Whether in New Mexico, Guam, or the Marshall Islands, the consequences of uranium mining, atmospheric testing, and nuclear weapons manufacturing continue to impact communities around the world, with little awareness from the international community.
“I know people who have been impacted by uranium mining, and by the fallout and nuclear testing, so this is not abstract,” said Rep. Teresa Leger Fernández of New Mexico’s 3rd District, who recently sat down for an interview with Press the Button. “These are people I know, these are families I know—you can’t ignore it.”
Leger Fernández is a leading advocate in Congress for the extension and expansion of the Radiation Exposure Compensation Act (RECA), reforms that would establish a more robust and easier to navigate compensation program for the victims of nuclear radiation in the United States and its territories.
RECA is a federal statute established in 1990 as a mechanism to compensate individuals whose health or livelihood was affected by unintended radiation exposure due to our nuclear weapons complex. To date, it has compensated over $2.2 billion to tens of thousands of claimants suffering from health ailments caused by exposure to radiation. These include atomic veterans, downwinders, and individuals working on atmospheric nuclear tests and in uranium mines.
Though many of these recipients have undoubtedly benefited from the program, Leger Fernández and her colleagues are recommending several improvements to the statute to expand its impact.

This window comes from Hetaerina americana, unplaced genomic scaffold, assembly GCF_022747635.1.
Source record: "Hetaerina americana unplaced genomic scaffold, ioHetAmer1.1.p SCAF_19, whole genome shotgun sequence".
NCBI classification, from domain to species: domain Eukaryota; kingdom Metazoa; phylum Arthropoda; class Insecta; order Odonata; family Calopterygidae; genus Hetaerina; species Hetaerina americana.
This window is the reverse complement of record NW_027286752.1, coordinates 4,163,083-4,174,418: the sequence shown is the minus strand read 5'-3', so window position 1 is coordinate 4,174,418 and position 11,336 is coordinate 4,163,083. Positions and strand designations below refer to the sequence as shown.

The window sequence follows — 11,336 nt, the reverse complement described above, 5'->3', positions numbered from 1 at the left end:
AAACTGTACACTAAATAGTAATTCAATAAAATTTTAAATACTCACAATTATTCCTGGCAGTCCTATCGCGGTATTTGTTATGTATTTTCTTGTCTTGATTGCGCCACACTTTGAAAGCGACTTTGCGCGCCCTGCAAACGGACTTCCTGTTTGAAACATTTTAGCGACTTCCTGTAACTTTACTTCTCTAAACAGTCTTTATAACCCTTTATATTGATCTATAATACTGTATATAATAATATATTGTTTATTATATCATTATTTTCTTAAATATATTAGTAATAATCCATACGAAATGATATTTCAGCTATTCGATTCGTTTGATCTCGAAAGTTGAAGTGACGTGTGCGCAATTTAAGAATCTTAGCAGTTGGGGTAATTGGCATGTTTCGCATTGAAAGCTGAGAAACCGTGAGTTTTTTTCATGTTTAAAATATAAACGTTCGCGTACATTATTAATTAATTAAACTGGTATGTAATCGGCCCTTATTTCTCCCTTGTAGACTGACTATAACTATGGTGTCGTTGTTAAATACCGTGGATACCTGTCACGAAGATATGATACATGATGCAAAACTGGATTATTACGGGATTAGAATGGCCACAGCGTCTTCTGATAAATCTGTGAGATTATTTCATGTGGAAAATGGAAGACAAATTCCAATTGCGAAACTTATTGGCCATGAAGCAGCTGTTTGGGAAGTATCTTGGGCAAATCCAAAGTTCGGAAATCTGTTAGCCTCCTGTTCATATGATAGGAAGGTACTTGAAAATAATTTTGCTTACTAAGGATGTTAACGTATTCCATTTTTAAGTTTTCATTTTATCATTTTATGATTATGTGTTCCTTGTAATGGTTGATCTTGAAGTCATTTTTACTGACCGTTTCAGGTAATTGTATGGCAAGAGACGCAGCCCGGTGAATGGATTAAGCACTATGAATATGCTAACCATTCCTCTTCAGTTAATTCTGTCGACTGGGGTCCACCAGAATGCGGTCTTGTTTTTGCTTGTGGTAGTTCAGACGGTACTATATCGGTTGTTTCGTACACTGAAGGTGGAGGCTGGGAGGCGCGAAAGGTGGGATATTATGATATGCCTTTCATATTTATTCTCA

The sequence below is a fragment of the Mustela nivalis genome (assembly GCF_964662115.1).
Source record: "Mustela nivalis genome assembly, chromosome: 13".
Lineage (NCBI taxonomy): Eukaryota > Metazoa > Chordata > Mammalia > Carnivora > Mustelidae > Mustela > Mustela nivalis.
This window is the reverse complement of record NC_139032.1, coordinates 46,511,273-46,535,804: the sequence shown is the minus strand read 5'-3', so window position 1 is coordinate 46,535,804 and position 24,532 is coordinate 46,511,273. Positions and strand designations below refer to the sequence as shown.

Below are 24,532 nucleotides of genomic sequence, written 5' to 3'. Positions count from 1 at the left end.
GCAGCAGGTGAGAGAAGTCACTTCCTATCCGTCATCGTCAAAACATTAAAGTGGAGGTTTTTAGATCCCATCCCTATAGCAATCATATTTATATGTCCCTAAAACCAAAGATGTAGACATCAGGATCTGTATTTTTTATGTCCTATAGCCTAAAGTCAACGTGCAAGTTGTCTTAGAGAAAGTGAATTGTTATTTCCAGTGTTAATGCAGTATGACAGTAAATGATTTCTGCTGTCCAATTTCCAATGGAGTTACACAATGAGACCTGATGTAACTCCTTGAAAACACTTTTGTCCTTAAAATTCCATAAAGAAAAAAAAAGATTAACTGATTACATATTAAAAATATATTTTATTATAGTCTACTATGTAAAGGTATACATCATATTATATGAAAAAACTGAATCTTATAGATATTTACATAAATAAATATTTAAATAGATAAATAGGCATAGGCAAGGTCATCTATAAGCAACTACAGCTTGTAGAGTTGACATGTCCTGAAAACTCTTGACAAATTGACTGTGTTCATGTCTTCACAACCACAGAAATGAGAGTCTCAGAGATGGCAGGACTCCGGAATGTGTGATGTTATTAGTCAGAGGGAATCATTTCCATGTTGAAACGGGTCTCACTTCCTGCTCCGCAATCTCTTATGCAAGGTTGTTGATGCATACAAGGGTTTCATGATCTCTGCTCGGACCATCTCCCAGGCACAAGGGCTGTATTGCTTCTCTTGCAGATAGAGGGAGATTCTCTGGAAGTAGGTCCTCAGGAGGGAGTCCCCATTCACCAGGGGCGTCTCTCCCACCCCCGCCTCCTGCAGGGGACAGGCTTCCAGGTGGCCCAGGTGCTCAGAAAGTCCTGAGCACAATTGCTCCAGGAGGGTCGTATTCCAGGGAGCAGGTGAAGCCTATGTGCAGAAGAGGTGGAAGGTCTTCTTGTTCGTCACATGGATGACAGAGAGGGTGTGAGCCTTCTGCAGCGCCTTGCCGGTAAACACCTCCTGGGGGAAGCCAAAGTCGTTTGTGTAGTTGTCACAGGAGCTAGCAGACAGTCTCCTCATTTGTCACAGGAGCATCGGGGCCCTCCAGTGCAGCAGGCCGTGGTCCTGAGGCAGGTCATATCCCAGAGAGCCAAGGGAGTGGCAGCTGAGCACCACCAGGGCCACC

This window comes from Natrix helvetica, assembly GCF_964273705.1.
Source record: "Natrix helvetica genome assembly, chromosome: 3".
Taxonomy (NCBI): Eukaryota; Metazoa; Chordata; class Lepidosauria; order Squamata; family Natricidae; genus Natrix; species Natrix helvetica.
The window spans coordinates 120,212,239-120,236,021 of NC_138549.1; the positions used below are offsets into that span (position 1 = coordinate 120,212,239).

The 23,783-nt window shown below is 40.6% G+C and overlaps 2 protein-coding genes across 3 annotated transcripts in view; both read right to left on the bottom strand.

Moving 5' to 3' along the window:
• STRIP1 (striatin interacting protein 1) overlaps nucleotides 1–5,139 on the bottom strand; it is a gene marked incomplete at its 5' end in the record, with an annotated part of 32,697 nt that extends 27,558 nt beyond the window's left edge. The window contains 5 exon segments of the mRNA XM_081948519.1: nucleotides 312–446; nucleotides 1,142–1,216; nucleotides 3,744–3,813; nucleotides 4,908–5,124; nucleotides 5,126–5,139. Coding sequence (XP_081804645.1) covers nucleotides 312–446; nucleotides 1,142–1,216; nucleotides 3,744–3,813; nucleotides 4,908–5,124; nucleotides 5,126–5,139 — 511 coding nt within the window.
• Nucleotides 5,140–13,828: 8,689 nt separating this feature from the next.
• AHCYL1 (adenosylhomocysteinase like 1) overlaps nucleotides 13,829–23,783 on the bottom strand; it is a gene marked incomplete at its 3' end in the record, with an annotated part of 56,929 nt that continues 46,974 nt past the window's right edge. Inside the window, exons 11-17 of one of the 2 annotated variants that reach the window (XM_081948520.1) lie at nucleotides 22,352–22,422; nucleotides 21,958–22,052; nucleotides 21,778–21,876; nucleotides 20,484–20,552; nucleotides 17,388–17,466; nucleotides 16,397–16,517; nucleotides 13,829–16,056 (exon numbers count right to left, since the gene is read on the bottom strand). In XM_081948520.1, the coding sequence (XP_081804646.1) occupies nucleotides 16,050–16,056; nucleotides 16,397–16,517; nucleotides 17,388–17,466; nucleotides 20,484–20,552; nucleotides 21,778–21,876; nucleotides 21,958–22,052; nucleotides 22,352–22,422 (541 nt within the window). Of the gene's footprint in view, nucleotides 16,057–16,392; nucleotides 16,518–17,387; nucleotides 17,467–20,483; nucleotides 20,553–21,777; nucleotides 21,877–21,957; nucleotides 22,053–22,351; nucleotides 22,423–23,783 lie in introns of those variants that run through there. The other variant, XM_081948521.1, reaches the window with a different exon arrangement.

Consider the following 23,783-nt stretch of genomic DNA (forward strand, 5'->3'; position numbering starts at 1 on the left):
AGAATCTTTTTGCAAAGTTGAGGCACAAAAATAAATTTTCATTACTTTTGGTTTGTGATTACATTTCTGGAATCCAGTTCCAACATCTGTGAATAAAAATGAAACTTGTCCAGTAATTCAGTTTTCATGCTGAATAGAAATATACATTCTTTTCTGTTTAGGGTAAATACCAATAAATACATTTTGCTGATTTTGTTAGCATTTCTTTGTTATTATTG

One such change she is championing is an increase in the amount of compensation provided per individual grant. “Right now, [RECA payments] are $50,000. That’s not sufficient, so we’re going to raise it to $150,000.” The legislation she will be co-sponsoring, if passed, would expand the limited scope of eligibility that RECA currently maintains to include geographic areas and age groups not currently covered by the statute.
When RECA was first designed, “it had a very limited area where, if you happen to be exposed in these certain counties, you got compensation. But we know that it’s not just a few counties that were impacted,” argues Leger Fernández, “we need to make sure they are all entitled to the compensation.”
Although this expansion would no doubt have a positive impact within her district, Leger Fernández views it as an issue that resonates well beyond her constituency: “I want to take on this fight because this impacts not just New Mexicans, but people elsewhere, who were exposed to radiation from testing, from the development of the weapons, through no fault of their own are now suffering the consequences. We as a government who inflicted this harm cannot stand back and say ‘too bad’—we must act.”
With RECA set to either expire or be reauthorized in July 2022, Leger Fernández views the year ahead as an important opportunity to reassess and refine RECA to ensure its continued effectiveness. “We need to take this moment and re-authorize the act,” she told guest host Lily Adams, “but also, when we look at it, ask ‘where is [RECA] efficient, and what do we need to do to make it better?”
Though Leger Fernández and her colleagues plan to introduce amendments to reauthorize and update RECA in the coming weeks, she recognized the need for broad constituent support and sustained advocacy. “If your heart is moved to address these issues, then call your Senators and your Representatives, and let them know that you’re supportive of addressing those people who are harmed by nuclear testing and uranium mining—that we need to do right by them. Let them know they have to support RECA.”
The entire interview with Rep. Teresa Leger Fernández is available here, on Press the Button.
Harry Tarpey is the Development and Operations Associate at Ploughshares Fund, a global security foundation.